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I SPIT ON YOUR GRAVE: 10 Pieces of Trivia From the Infamous Thriller

I Spit on Your Grave
With a new I Spit on Your Grave boxset being released, here are some nuggets of trivia concerning the notorious one-time Video Nasty.


Words by David Maguire

When director Meir Zarchi unleashed the notorious I Spit on Your Grave on the world in 1978, no one could have predicted that 42 years later it would still be courting controversy, would have influenced an entire genre of film-making, and would have created a franchise of its own - as evidenced in the new boxset of the definitive I Spit on Your Grave collection from Kaleidoscope Home Entertainment (with UK first releases of direct sequel I Spit on Your Grave: Deja Vu and new documentary Growing Up with I Spit on Your Grave).

To celebrate this release, David Maguire, author of the acclaimed Wallflower Press book on the film, offers up 10 little known facts about this iconic film and its lasting legacy.






I Spit on Your Grave poster

Never a bum note
The iconic poster for I Spit on Your Grave of a scantily clad, blood soaked female avenger most definitely helped cement the film’s notoriety and has influenced numerous film posters since, including those of the entire I Spit franchise. But that’s not lead actress Camille Keaton posing with her back turned; that derriere belongs to none other than Hollywood A-lister Demi Moore! (as revealed in the Growing Up with I Spit on Your Grave documentary).



The original was inspired by real events
Although I Spit on Your Grave was released in 1978, Jennifer Hills effectively first staggered into Meir Zarchi’s life in 1974 when he discovered a naked woman in Goose Pond Park, Jamaica Hills, New York. The victim of a rape attack, Zarchi took her to a local police station where he claimed to have been horrified at the dismissive treatment she received at the hands of officers.



The 1978 film’s tagline is incorrect
The in(famous) tagline to the original I Spit on Your Grave media campaign – blazoned across posters and advertising campaigns – is factually incorrect. While it announces that “this woman has just cut, chopped, broken and burned five men beyond recognition” – Jennifer is only responsible for the death of four men in the 1978 film – and none of them are burned. It would take 32 years, with the release of the 2010 remake, for Jennifer to actually claim five victims.



It’s called what, where?!
While the original’s title was changed from 'Day of the Woman' to the more exploitation friendly I Spit on Your Grave, that’s nothing compared to some of the bonkers monikers it was given when marketed overseas. While it was released in Italy and France with the quite conservative titles of 'Don’t Rape Jennifer' and 'An Eye for an Eye' respectively, in West Germany it was named 'Blood Angel' and in Ecuador, quite bizarrely, as 'Suspiria 2: Killer Sharks', possibly in an imaginative attempt to cash in on the success of Dario Argento’s Suspiria (1977) and Steven Spielberg’s Jaws (1975).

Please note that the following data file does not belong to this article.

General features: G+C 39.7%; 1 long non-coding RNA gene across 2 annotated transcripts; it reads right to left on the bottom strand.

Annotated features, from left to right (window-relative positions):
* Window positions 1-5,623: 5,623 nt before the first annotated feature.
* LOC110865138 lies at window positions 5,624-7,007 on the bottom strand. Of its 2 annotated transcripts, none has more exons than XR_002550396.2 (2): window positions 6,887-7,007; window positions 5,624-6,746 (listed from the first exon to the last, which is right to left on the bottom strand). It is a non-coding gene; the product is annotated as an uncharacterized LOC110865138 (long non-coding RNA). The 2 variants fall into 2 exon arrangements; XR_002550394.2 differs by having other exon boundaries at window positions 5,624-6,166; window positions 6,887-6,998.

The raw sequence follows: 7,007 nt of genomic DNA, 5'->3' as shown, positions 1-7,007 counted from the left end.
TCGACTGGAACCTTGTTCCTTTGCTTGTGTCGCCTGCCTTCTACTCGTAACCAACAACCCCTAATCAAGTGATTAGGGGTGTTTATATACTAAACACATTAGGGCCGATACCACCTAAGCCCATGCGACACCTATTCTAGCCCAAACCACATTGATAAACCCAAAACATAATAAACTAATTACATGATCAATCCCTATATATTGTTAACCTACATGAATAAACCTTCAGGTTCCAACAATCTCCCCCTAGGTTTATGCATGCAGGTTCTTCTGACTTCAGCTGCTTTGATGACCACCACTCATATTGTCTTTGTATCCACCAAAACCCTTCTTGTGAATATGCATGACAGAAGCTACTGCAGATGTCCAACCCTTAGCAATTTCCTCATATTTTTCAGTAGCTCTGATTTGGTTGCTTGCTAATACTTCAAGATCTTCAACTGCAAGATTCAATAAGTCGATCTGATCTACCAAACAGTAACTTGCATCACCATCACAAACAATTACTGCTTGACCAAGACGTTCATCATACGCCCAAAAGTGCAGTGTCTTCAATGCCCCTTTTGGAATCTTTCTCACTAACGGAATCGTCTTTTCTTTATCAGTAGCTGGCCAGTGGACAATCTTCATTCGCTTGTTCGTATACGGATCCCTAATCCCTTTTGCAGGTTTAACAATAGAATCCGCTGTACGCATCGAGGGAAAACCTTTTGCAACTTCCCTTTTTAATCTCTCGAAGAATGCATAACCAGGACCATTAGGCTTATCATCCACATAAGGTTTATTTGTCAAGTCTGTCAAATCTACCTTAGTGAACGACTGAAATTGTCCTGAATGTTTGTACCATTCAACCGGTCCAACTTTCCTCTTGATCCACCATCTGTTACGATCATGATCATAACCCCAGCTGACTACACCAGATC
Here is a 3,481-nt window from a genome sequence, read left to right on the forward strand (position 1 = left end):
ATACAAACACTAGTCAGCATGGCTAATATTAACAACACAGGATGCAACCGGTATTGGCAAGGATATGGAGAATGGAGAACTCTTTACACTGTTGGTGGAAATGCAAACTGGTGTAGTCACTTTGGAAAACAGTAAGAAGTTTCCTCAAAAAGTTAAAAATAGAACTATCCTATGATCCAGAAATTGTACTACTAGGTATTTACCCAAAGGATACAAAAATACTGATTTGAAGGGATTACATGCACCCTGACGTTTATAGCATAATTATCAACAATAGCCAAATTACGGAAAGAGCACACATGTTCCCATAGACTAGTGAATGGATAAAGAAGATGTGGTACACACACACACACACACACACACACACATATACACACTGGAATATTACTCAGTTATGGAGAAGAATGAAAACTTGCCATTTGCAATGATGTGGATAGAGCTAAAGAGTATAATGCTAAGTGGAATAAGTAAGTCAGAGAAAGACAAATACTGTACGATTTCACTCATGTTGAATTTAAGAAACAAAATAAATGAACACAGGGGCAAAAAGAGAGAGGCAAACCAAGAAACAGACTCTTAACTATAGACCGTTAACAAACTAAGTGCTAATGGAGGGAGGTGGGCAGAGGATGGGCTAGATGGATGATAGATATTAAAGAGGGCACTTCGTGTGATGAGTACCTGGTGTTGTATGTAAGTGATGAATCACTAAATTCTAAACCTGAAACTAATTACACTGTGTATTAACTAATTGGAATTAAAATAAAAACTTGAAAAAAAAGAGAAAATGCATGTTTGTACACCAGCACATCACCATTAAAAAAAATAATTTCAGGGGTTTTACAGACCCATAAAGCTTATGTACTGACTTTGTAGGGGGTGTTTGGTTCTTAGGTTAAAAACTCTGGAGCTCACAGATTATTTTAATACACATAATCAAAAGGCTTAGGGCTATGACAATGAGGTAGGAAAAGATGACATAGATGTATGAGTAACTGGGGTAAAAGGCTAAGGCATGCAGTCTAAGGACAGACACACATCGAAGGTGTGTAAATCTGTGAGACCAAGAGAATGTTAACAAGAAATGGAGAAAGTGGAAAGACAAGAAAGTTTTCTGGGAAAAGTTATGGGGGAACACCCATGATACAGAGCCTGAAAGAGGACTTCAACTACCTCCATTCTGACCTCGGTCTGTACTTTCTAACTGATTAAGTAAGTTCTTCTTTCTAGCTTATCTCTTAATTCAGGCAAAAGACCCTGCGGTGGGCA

Imitation is the sincerest form of flattery
Effectively influencing every rape-revenge film that followed it, the infamous original also inspired an unofficial remake (Naked Vengeance, 1985), an unofficial sequel (Savage Vengeance, 1993), a Turkish version (Turkish I Spit On Your Grave, 1979) and even, bizarrely, a spoof (I Spit Chew On Your Grave, 2008). Incidentally, 1999’s German I Piss on Your Cadaver is possibly the first rape film to feature a blooper reel in its end credits!


I Spit on Your Grave complete collection

You can’t beat a bit of meta fiction…
Keep an eye out for how much Jennifer’s gas bill comes to when she fills up her car at Johnny’s garage in the 2010 remake. That comes to $19.78 – a nod to the year that Meir Zarchi’s film was originally released. Similarly, you know your film’s entered popular culture when it’s parodied in The Simpsons. A 1995 episode showed a drive-in double bill of I Spit on Your Grave followed by 'I Thumb Through Your Magazines'.



It’s a family affair
Making a small appearance as Johnny’s kids in the 1978 film are Meir Zarchi’s own children, Terry and Tammy as Johnny Jnr and Melissa. They also appear – all grown up – at the end of the sequel, I Spit on Your Grave: Deja Vu, when they go looking for their mother (and Johnny’s widow) Becky. Terry also edited, cast and produced the 2019 sequel and created the excellent documentary about the film’s legacy, Growing Up with I Spit On Your Grave (2019). Not long after making the original film, director Meir Zarchi married his leading lady Camille Keaton; both worked together again on the 2019 sequel.



No actors were harmed in the making of this movie
Well, that’s not technically true is it? Despite winning best actress for her performance as Jennifer Hills at the 1978 Sitges-Catalan International Film Festival, Camille Keaton definitely suffered for her art. After days of shooting in the woods, Keaton was so badly stung by poisonous ivy and insects that she had to be rushed to hospital for treatment. Actor Richard Pace was likewise rendered unconscious following his tree-hanging scene.



It’s still banned!
42 years on, the original I Spit on Your Grave is still banned in China, Iceland, Ireland, parts of Canada, Thailand, Singapore and Malaysia!



Video may have killed the radio star, but it made this movie
One of the key ingredients to the 1978 film's notoriety and success was the advent of home video. In 1981 it stayed in the Billboard Video Cassette Top 40 for 14 consecutive weeks and won the number one best-selling video cassette award above such mainstream fare as Fiddler on The Roof (1971), The Godfather: Part II (1974) and Grease (1978).



Kaleidoscope Home Entertainment presents I Spit on Your Grave: The Complete Collection on Blu-ray and DVD from 5th October 2020.